(DOG RESCUE/OP-ED/TOUCHING TALES) In the article below, a young man tells the story of how he saved his best friend, a dog named Cow. Valor’s story is a sad one, with a very important message. Continue reading this heroic story as Valor tells about the day that changed his life—the day he risked his own life to save his beloved companion. — Global Animal
Scars are left from a rather unfortunate day for me and my dog. These scars tell a story in the same way a photo shows an event in time, and for me this story begins out of boredom. I was stuck in my room, doing nothing but browsing the Internet and occasionally writing a sentence or two in a story that I have long since abandoned.
I decided that it was best I go for a walk. I was given the leash to my dog Cow. When Cow saw that she was going on a walk, she jumped up and down off the furniture towards the door. I hooked her up and off we went into the streets of Doty Ave. It was a straight shot to the Hawthorne airfield, so I decided it would make for an interesting route to watch the planes take off and land.
Cow and I walked the thin strip of concrete down to the shopping center. She walked with amusement and wonder for the passing cars and planes she most likely never saw before in her entire life. Once we got to the shopping center I could see the SpaceX building and the shops. Cow attempted to steal someone’s pastry as we passed by the Starbucks, and she could not resist the phone store; she actually sat down in front of it trying to stop me from pulling her away.
Finally we reached our destination: Quiznos. I tied Cow to a pole and went inside to get a sandwich. While doing so, the damn dog escaped her leash by backing up and pulling her head out. It only took her about three seconds to run off into the Verizon store, which I’m thankful she did. I got her collar and ran into the store.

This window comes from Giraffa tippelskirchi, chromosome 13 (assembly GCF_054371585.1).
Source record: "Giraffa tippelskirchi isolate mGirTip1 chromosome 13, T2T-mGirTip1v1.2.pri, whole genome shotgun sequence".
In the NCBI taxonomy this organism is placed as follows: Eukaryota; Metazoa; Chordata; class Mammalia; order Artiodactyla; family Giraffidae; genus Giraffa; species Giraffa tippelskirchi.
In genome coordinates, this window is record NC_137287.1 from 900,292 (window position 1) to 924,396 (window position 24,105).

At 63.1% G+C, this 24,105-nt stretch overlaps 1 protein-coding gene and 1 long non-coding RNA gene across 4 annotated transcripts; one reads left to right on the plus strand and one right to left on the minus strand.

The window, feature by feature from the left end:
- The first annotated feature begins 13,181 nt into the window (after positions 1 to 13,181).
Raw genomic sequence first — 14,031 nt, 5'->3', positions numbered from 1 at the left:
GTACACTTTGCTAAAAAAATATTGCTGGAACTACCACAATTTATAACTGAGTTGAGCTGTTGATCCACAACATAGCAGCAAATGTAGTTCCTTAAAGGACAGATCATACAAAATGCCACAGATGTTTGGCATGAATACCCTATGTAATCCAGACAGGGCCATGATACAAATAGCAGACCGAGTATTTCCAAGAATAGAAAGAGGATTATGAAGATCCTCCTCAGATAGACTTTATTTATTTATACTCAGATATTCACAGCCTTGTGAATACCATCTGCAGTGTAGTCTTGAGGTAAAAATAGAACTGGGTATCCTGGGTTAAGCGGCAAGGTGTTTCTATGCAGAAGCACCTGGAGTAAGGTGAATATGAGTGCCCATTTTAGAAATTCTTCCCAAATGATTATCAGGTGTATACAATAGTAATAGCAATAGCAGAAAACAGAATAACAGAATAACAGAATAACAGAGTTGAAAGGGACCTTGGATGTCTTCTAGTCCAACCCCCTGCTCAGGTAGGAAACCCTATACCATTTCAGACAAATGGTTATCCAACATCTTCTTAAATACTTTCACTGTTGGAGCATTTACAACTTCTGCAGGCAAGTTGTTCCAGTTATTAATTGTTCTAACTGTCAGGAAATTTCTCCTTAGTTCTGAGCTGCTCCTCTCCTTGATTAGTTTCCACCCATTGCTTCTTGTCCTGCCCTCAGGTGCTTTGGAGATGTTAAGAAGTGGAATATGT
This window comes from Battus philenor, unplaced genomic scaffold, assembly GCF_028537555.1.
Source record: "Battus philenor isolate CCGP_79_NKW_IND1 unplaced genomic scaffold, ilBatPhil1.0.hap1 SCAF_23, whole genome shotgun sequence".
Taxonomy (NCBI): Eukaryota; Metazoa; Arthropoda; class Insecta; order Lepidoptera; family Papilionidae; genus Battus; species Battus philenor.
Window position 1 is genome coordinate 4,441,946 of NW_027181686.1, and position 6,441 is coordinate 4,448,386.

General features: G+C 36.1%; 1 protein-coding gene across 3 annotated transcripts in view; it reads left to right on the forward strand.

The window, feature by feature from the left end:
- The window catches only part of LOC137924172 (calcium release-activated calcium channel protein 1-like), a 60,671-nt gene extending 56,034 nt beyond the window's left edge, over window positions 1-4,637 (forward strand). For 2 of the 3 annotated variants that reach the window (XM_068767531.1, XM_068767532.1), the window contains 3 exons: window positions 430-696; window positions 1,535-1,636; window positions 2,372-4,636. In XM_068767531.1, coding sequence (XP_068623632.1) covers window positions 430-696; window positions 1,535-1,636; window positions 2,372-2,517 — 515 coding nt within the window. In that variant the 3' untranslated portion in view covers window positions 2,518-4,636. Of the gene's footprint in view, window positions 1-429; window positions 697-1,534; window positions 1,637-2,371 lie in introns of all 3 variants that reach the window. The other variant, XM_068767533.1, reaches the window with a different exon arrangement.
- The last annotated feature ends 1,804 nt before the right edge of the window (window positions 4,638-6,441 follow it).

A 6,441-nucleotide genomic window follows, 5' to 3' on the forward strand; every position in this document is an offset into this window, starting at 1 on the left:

There was an entire line of people looking at me as if I had committed a crime. One lady even went out of her way to call me an “a**hole,” which was uncalled for. Then, there was Cow, who I found being held down by a Verizon store clerk who seemed quite fond of her.
I entered the store, and instead of taking the time to get a sandwich, I just got a drink and left. As it turned out, the cashier gave me fifteen dollars instead of the nine dollars and fifty cents he owed me. Once finished with the drink, I went back into the shop and gave back the money. The cashier proceeded to give me a sandwich for free. After I was done with the meal, the cashier approached me with a ten dollar bill and an expression of pride. I will not forget the things he said to me.
“I want you to have this.” He handed me a tattered ten dollar bill.
“Oh, no, I’m not in poverty.” I was surprised and a bit confused.
The man just smiled and said, “I know that, but what you did back there returning that money was a good thing, and I believe that good deeds should be rewarded.” I sat there thinking about what he said.
“Um, well, thank you. By the way, what’s your name?” I looked at his name tag several seconds later and realized what a moron I am.
“It’s Joe. And yours, if you don’t mind me asking?” I stumbled upon words for a few seconds and then I gave an answer.